ALGIERS, Algeria (AP) — Three northern Malian rebel groups signed an accord in Algiers pledging to work for peace through inclusive talks in Mali.
The National Movement for the Liberation of Azawad, the High Council for the Unity of Azawad and the Arab Movement of Azawad signed the Algiers Declaration pledging their “good faith” to strengthen the process of reconciliation through dialogue, said an Algerian government statement Tuesday.
Since 2012, when Tuareg rebel groups seized control of northern Mali, or Azawad as they call it, the country has been in turmoil. The government only regained control of the whole country in 2013 with the help of French and African troops that intervened after al-Qaida took over the Tuareg rebellion.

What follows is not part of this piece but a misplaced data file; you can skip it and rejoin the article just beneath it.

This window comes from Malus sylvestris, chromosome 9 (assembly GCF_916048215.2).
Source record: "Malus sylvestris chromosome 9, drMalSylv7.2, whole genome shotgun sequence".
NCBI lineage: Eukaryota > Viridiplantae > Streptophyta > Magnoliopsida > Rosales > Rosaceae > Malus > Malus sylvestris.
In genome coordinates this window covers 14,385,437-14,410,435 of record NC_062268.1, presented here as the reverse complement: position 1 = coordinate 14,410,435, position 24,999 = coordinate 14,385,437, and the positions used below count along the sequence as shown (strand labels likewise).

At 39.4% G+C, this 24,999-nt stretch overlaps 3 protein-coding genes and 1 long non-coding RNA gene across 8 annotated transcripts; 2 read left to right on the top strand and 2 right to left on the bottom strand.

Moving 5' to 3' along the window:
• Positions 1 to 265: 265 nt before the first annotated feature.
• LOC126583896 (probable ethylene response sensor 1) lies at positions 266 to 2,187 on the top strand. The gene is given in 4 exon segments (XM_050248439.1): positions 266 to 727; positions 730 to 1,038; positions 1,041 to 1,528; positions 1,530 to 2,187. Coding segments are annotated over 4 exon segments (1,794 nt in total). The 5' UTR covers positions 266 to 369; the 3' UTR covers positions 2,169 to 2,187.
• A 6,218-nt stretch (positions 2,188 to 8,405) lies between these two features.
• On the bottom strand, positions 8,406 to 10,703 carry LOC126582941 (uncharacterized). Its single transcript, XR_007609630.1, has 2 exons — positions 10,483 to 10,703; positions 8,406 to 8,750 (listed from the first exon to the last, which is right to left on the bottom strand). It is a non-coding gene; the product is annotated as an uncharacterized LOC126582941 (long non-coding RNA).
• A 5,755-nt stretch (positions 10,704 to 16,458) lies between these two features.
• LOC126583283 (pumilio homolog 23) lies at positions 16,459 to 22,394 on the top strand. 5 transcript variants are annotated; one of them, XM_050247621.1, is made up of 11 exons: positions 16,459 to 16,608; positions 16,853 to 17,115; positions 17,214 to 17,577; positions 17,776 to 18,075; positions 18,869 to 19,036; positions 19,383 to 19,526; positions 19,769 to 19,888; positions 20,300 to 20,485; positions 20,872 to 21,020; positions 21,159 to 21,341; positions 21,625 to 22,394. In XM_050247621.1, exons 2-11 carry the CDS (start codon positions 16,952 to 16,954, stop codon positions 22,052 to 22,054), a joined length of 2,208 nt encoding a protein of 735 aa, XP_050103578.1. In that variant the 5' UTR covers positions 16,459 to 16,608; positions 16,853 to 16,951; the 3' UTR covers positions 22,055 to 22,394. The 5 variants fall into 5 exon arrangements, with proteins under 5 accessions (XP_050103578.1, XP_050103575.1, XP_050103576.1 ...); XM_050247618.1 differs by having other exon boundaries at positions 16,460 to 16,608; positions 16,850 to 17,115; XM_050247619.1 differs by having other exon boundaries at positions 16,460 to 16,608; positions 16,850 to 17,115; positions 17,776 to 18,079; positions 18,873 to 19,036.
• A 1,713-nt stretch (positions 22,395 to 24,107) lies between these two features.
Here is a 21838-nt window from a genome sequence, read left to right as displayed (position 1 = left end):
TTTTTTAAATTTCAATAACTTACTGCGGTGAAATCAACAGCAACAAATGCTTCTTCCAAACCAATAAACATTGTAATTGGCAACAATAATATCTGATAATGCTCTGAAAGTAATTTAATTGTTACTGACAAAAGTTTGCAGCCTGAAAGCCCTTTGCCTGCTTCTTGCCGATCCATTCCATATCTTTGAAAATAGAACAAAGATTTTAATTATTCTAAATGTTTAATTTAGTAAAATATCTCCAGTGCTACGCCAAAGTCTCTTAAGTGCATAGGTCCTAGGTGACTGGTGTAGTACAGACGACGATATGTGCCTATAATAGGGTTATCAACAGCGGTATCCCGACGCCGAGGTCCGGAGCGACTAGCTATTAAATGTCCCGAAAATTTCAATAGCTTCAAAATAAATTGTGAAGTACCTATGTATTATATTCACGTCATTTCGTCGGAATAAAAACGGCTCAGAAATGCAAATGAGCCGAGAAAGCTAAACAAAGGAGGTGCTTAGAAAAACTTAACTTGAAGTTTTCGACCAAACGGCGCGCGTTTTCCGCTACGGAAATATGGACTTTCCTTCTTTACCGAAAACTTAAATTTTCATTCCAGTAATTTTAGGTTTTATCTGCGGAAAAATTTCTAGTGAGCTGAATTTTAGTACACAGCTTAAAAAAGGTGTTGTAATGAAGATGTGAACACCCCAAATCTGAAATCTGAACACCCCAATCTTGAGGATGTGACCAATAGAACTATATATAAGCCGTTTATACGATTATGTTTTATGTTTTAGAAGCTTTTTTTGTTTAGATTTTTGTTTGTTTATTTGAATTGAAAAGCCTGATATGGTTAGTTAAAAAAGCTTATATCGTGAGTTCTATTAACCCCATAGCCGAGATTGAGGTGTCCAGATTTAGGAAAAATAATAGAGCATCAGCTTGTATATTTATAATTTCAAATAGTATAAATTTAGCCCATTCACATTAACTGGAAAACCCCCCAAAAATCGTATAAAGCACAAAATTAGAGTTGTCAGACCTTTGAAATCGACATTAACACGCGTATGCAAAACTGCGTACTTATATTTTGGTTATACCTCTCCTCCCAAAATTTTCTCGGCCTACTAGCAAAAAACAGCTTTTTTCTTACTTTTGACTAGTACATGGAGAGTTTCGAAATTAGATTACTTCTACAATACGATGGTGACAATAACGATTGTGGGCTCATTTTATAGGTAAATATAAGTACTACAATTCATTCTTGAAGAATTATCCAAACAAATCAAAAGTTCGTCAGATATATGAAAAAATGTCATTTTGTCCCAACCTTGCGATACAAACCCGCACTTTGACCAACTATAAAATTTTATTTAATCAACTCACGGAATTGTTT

The central government is an object of resentment, especially in the far northern town of Kidal and in May remnants of the NMLA routed the Malian government soldiers once more from that area, leading to a tense standoff.
The statement pledged support for a dialogue with the Malian government that “takes into account the legitimate desires of the local population while respecting the territorial integrity and unity of Mali.” The dialogue between the central government and the armed groups has yet to begin.
Algeria borders Mali on the north and has its own Tuareg population. It has often become involved in efforts to resolve the differences between the lighter skinned Tuareg and Arab tribes of the north and the predominantly black African government in the south.
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